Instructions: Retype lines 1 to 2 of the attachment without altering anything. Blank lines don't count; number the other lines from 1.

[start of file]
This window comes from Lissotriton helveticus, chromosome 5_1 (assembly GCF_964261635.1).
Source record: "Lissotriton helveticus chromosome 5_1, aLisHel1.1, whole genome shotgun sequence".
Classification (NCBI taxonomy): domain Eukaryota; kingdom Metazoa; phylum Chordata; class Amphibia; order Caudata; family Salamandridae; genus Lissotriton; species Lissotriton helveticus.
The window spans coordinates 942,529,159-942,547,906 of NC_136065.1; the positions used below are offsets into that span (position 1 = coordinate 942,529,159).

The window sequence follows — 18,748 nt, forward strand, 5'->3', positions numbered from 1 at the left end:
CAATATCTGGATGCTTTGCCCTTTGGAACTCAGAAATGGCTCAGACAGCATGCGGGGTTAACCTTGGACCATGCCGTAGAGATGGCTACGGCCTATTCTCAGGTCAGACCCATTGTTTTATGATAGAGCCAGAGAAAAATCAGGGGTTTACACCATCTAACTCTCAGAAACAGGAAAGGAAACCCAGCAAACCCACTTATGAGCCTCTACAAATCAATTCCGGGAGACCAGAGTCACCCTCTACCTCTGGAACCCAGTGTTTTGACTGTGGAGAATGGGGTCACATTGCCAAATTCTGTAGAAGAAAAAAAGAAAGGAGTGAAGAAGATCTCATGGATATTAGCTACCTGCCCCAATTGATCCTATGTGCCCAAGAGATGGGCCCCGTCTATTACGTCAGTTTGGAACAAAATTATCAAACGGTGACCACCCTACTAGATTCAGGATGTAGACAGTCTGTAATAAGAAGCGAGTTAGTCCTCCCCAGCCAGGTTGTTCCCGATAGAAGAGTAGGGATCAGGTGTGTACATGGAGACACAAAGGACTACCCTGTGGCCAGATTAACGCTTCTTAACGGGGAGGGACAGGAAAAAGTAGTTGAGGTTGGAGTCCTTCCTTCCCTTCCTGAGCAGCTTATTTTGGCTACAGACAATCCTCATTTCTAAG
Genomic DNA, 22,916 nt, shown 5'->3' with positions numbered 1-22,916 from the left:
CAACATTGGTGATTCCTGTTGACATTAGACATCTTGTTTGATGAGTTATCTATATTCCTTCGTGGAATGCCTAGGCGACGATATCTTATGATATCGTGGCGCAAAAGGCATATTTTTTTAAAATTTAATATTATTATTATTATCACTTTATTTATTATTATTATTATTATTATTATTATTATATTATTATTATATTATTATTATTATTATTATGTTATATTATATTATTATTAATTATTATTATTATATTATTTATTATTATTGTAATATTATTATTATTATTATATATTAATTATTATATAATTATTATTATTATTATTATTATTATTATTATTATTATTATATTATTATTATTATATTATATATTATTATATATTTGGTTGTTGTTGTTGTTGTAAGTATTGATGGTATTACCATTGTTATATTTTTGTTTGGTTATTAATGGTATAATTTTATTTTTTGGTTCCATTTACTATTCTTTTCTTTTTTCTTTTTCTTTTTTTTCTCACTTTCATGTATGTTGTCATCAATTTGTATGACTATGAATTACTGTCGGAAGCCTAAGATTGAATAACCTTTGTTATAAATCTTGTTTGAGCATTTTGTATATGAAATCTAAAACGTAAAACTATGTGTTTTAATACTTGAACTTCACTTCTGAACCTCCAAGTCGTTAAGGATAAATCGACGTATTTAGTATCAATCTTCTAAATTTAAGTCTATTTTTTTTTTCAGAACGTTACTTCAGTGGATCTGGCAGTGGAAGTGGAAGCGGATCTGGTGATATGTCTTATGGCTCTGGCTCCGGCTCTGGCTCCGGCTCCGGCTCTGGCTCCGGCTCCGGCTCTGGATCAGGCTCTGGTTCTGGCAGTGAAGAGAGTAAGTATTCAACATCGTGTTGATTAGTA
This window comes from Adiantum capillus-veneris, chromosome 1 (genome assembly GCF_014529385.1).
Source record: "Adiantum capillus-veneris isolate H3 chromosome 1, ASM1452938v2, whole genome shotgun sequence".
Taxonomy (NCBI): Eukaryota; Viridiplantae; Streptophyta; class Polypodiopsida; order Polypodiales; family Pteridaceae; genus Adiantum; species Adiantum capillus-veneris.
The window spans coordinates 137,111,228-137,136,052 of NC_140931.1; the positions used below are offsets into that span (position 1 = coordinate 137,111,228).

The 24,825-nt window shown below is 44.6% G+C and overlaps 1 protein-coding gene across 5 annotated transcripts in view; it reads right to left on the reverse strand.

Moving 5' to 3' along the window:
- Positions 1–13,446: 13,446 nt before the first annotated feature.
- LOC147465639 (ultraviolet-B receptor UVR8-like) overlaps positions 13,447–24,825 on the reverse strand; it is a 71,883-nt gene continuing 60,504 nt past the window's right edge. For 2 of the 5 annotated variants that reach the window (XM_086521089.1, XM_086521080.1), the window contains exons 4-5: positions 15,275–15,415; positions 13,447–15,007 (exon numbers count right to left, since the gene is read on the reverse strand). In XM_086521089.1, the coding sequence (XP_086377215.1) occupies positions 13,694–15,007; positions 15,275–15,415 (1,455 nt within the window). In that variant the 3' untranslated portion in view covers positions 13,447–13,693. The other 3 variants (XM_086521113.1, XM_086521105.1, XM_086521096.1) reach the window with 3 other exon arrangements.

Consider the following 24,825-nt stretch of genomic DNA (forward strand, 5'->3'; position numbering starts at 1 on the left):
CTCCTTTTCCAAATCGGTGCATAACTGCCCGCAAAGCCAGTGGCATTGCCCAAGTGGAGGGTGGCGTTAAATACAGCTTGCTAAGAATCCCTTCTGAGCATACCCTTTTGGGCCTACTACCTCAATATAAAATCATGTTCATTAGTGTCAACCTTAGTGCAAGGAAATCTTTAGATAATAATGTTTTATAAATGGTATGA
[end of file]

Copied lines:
This window comes from Lissotriton helveticus, chromosome 5_1 (assembly GCF_964261635.1).
Source record: "Lissotriton helveticus chromosome 5_1, aLisHel1.1, whole genome shotgun sequence".